Rob and Peter have been running their business successfully for a number of years.
It's always provided them with a good level of income and they have discussed the possibility of selling up in the next five years (and certainly before they reach 60). It's a well thought-of business and they should have no trouble finding a buyer.
What they haven't discussed until recently was what would happen if either of them didn't make it to 60. They had always assumed the surviving shareholder would look after the family of the deceased, but had never really thought about how that might work in practice.
Rob and Peter are not alone.
According to research, almost a half of business owners have no plans in place for the death of a shareholder, while a similar proportion have left no instructions in a will or any special arrangements regarding shares.
The good news is that, provided Rob and Peter are in reasonable health, they have a few options.
If the plan is to sell the business in the next five years, they could each take out a five-year level term assurance policy for the value of their shares. They could write the policies in trust for the surviving shareholders using a flexible business trust, so the proceeds don’t form part of their own estate.
Another possible route would be for the company to take out five-year level term policies on the lives of the shareholders.
If, for example, Rob dies, the company can use the policy proceeds to buy his shares, which will then be cancelled. This leaves Peter owning all of the remaining shares in the business. This route requires no trusts, but does require that the company’s Memorandum and Articles allow it to buy its own shares.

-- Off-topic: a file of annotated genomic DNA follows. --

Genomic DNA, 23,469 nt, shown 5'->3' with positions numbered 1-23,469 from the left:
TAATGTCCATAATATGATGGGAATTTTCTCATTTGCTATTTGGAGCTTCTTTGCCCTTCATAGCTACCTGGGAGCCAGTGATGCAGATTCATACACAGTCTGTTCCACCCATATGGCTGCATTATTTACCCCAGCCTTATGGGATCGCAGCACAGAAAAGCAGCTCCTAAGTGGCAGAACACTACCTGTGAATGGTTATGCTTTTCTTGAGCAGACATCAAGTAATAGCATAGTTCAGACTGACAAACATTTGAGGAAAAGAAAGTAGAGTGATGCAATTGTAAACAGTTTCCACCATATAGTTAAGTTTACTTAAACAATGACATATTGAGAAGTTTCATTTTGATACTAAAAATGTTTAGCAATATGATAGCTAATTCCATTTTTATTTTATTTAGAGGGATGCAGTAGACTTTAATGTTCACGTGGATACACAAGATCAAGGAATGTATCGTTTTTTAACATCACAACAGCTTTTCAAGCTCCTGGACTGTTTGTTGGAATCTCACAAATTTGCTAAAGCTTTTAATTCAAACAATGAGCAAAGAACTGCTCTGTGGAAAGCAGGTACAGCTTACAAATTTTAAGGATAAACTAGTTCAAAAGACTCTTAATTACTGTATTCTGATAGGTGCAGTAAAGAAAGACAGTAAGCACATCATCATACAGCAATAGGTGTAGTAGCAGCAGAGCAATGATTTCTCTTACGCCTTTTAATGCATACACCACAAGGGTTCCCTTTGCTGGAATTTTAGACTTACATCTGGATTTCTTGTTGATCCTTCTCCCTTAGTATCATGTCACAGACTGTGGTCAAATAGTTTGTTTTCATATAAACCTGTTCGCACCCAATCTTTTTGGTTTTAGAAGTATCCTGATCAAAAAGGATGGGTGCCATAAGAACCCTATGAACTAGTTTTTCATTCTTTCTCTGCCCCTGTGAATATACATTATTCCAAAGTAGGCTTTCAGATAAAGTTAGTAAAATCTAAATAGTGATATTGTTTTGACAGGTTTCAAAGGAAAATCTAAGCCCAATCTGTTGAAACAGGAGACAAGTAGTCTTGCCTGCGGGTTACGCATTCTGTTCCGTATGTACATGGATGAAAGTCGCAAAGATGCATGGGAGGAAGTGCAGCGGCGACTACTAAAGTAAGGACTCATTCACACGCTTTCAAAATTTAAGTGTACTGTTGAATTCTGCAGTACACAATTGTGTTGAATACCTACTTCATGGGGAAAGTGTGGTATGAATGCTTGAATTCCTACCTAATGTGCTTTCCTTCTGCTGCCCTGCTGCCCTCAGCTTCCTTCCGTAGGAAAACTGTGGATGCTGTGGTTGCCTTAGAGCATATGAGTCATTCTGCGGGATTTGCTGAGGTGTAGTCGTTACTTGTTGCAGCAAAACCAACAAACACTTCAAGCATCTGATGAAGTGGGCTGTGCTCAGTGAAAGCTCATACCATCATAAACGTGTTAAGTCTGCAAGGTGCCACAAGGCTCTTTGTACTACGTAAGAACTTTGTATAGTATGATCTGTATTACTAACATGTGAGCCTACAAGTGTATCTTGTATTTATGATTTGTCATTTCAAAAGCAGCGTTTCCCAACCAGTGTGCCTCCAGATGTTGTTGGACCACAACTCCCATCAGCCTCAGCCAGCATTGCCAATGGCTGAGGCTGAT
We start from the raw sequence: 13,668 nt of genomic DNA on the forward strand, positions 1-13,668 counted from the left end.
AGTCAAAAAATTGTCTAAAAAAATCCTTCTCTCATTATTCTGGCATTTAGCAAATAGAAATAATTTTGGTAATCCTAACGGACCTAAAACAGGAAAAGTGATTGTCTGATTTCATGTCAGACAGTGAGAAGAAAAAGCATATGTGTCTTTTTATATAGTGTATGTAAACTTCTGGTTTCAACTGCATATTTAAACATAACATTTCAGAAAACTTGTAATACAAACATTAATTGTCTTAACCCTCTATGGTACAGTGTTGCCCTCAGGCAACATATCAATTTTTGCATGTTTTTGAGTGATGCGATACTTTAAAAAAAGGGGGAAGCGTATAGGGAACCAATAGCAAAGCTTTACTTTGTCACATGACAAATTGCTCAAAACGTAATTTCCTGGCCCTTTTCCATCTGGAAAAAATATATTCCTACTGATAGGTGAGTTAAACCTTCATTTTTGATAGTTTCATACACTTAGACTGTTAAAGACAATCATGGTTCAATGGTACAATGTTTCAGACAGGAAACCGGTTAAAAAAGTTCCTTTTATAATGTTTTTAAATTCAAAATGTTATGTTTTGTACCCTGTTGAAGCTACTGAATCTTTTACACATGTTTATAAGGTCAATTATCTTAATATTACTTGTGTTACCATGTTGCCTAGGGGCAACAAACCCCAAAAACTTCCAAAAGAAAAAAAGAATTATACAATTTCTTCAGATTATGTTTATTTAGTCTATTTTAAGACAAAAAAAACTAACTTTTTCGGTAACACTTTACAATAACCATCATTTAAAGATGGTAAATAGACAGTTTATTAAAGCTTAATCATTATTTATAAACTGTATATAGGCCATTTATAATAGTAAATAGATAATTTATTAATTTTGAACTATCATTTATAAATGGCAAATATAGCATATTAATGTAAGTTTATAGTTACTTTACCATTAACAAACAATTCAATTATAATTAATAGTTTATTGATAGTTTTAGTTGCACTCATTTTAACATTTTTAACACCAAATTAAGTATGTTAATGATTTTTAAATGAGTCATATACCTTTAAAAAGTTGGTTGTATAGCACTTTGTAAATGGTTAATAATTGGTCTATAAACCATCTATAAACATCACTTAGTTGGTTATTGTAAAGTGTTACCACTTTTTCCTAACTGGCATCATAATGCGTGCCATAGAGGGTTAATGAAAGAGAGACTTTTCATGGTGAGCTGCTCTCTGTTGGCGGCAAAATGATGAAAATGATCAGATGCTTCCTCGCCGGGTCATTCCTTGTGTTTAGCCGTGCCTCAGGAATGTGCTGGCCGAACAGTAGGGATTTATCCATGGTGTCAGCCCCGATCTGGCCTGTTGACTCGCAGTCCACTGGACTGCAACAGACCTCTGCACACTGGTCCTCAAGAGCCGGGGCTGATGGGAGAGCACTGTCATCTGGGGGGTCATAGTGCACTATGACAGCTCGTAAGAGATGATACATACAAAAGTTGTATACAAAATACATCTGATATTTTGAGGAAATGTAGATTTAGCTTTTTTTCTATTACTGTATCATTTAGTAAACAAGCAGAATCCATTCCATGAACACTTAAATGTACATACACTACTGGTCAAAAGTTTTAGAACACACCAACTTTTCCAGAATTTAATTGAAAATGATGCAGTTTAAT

There are a number of requirements that need to be met in order for this method to work, but it is often favoured by accountants. Because there is no personal taxation involved in paying the premiums, the amount of money required to fund them is lower than if they are paid from the shareholder’s net income.
Also, if the premiums are different because Rob and Peter are different ages, this method negates the need to equalise the potential benefits by making adjustments to their taxable income.
If there will only ever be the two shareholders, another method could be for both Rob and Peter to take out a policy for the same sum assured on a life-of-another basis. This too would negate the need for a trust but would also make it less flexible if another shareholder were introduced because they only sell part of the business initially, or if one decided to sell up and the other decided to stay.
Whilst insurance policies can generate the funds required to buy the shares from the deceased’s estate, they don’t ensure the transaction will actually take place.
In each potential solution outlined here, it’s imperative the shareholders have up to date wills. They would also need to put in place a suitable double option agreement. This enables either the surviving shareholders/the company or the executors of the deceased’s estate to exercise an option that forces the other party to buy or to sell the shares.
Without this, there is always the possibility that the advice given to effect the policy in the first place will fail.
The level term policy arrangement would be practical and provide a solution only if they were to die within the next five years. What happens if they decide to continue for a few more years, perhaps because the market conditions aren’t right to sell the business? They might be left with no cover if their health has changed for the worse and they can’t rewrite the policies.
When deciding the term of the policy, they may want to consider using a renewable policy. This option would allow them to renew the policy at the end of the five years for a further five years, and keep the cover going for years to come (typically up until the day before their 90th birthday) if needed.
Of course there is likely to be an additional premium to pay for the feature but it might just be a price worth paying.